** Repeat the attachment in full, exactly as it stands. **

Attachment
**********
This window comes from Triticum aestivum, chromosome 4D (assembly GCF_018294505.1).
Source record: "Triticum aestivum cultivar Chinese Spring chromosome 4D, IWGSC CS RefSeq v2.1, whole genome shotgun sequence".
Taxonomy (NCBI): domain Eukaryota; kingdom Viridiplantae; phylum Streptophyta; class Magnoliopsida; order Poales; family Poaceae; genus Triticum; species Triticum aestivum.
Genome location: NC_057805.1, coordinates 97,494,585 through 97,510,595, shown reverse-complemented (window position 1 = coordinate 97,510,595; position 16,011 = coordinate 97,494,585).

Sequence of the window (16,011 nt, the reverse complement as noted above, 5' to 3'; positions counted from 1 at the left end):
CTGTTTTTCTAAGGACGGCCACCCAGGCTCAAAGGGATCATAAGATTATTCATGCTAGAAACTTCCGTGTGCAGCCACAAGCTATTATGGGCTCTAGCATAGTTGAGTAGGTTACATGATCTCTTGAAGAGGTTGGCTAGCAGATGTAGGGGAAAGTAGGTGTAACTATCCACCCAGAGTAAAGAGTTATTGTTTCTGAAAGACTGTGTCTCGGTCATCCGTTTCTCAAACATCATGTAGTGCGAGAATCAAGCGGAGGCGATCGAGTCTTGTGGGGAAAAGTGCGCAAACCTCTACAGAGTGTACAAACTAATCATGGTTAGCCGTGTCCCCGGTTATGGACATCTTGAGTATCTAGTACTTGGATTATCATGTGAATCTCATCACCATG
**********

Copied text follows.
This window comes from Triticum aestivum, chromosome 4D (assembly GCF_018294505.1).
Source record: "Triticum aestivum cultivar Chinese Spring chromosome 4D, IWGSC CS RefSeq v2.1, whole genome shotgun sequence".
Taxonomy (NCBI): domain Eukaryota; kingdom Viridiplantae; phylum Streptophyta; class Magnoliopsida; order Poales; family Poaceae; genus Triticum; species Triticum aestivum.
Genome location: NC_057805.1, coordinates 97,494,585 through 97,510,595, shown reverse-complemented (window position 1 = coordinate 97,510,595; position 16,011 = coordinate 97,494,585).

Sequence of the window (16,011 nt, the reverse complement as noted above, 5' to 3'; positions counted from 1 at the left end):
CTGTTTTTCTAAGGACGGCCACCCAGGCTCAAAGGGATCATAAGATTATTCATGCTAGAAACTTCCGTGTGCAGCCACAAGCTATTATGGGCTCTAGCATAGTTGAGTAGGTTACATGATCTCTTGAAGAGGTTGGCTAGCAGATGTAGGGGAAAGTAGGTGTAACTATCCACCCAGAGTAAAGAGTTATTGTTTCTGAAAGACTGTGTCTCGGTCATCCGTTTCTCAAACATCATGTAGTGCGAGAATCAAGCGGAGGCGATCGAGTCTTGTGGGGAAAAGTGCGCAAACCTCTACAGAGTGTACAAACTAATCATGGTTAGCCGTGTCCCCGGTTATGGACATCTTGAGTATCTAGTACTTGGATTATCATGTGAATCTCATCACCATG